Monday, February 16, 2015

Is it in? Well, flush the line

Clinical Scenario: 

You are working in the TCC when an ESRD patient presents with fever and hypotension, RN’s are able to attain a small IV, but knowing the patient will need abx and IVF, you prepare to place a central venous catheter (CVC). Under ultrasound guidance you place a triple lumen catheter.  You aspirate dark red blood and are confident it is venous. The follow up chest xray shows a cvc with an awkward course to the heart. You send off a blood gas, and are setting up to tranduce the line.  While waiting, you wonder is there another method to confirm CVC placement?

Literature Review:
Approximately three million CVC’s are placed every year in the US. Complication rates vary by source but the most commonly cited rate is around 10%, including arterial puncture, hematoma, pneumothorax, chylothorax, arrhythmia and air embolus . The use of ultrasound during CVC placement has reduced the complication rate to around 3%.  (1) In 2010 Liu et al described the novel use of bedside ultrasound (2D) and a saline flush,to confirm catheter placement in the SVC. The method involves flushing 10ml saline throught the most distal CVC port, while performing a cardiac ultrasound either in the subxiphoid or parasternal view.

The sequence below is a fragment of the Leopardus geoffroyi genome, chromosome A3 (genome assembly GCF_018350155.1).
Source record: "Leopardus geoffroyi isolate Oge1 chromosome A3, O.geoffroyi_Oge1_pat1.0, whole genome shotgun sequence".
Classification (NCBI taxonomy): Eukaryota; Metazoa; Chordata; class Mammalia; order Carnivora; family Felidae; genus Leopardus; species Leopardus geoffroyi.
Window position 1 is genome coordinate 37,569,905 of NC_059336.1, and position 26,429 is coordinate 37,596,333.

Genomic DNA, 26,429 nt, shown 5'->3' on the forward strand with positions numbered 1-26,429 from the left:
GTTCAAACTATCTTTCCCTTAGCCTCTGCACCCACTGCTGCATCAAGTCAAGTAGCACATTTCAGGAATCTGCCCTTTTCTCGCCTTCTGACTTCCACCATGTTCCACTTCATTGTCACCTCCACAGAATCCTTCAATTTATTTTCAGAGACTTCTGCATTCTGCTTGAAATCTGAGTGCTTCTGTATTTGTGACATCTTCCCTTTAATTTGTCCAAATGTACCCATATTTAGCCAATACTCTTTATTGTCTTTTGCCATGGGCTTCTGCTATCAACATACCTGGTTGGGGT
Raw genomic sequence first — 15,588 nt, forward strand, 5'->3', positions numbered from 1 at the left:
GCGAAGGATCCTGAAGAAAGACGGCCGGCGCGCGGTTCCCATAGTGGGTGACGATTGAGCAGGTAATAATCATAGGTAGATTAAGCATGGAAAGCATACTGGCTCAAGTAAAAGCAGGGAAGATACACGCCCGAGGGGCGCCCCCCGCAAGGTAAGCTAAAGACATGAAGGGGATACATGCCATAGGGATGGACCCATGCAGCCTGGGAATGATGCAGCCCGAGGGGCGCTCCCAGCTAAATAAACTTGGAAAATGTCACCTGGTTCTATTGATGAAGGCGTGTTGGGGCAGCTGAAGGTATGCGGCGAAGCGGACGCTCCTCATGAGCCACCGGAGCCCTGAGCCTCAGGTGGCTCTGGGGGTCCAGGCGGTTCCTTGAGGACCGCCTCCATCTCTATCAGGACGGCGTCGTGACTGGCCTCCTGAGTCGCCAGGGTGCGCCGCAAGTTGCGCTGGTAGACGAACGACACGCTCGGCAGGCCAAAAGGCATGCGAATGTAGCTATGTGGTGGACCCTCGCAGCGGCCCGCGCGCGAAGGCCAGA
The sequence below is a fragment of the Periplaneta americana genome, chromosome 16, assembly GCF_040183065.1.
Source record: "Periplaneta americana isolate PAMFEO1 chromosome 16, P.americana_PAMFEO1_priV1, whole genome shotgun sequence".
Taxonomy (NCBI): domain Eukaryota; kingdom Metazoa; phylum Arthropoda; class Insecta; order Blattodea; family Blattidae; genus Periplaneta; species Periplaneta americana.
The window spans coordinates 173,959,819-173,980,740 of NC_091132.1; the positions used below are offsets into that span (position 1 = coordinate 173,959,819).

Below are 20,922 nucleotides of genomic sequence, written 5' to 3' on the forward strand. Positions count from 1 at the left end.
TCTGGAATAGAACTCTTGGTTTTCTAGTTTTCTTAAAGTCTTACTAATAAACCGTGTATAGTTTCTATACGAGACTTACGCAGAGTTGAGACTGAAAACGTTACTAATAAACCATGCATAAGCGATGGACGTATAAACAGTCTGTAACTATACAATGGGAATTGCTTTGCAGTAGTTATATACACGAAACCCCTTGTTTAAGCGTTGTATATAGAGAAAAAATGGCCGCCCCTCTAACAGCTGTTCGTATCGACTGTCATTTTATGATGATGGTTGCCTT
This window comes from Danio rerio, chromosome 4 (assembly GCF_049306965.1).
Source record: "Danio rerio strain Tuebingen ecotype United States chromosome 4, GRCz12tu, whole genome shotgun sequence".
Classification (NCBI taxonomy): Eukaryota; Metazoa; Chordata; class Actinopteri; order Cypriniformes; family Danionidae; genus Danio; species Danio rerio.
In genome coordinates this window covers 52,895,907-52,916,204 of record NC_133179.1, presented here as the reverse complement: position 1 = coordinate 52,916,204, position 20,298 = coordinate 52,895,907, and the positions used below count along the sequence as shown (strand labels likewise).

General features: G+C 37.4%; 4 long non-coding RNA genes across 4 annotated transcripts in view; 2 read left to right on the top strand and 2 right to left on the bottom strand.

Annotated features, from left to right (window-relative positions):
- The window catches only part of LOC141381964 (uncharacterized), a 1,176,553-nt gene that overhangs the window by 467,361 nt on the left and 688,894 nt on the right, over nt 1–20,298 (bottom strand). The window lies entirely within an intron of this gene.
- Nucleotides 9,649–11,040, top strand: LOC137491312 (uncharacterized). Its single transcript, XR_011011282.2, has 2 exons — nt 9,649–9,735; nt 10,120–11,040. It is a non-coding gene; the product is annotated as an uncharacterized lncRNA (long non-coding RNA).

Horowitz et al 

Flushing of the saline causes immediate turbulence in the right atrium and ventricle, that is easily viewable on ultrasound.(1) Prekker et al also reported on using this technique with success, adding that saline can be flushed immediately after venous puncture but before the guide wire or CVC is placed. (2) In 2014 Horowitz et al performed a prospective blinded study testing whether flushed saline under cardiac US could accurately confirm femoral line placement.  In their study, all patients had an arterial line and a femoral CVC placed, then a blinded EM physician performed subxyphoid cardiac ultrasound while a provider flushed either the arterial line or venous CVC. The EM physician would either say "venous" or "arterial" based on the presence of a + flush sign (See image) . The study results showed 100% sensitivity and 90.3% specificity. (3) In other words, the presence of +flush test was always associated with venous CVC. There were zero incidences of an arterial flush being identified as venous. However, approx 10% of venous CVC's were incorrectly identified by negative flush test (specificity 90.3%). 

Take home points:
Rapid assessment of CVC placement can be achieved by saline flush and cardiac ultrasound. A +flush sign has been shown to be 100% sensitive for a venous CVC. However more studies are needed at this time as most literature is focused on case series, with only one prospective randomized study. 

Submitted by Louis Jamtgaard, PGY-3 @Lgaard

Faculty Reviewed by Deb Kane


1) Liu et al. Evaluation of proper above-the-diaphragm central venous catheter placement: the saline flush test. Am J Emerg Med. 2011 Sep;29(7):842.e1-3. doi: 10.1016/j.ajem.2010.06.025. Epub 2010 Sep 25.

2) Prekker ME Rapid confirmation of central venous catheter placement using an ultrasonographic "Bubble Test".Acad Emerg Med. 2010 Jul;17(7):e85-6. doi: 10.1111/j.1553-2712.2010.00785.x.

3) Horowitz R1The FLUSH study--flush the line and ultrasound the heart: ultrasonographic confirmation of central femoral venous line placement. Ann Emerg Med. 2014 Jun;63(6):678-83. doi: 10.1016/j.annemergmed.2013.12.020. Epub 2014 Jan 15.

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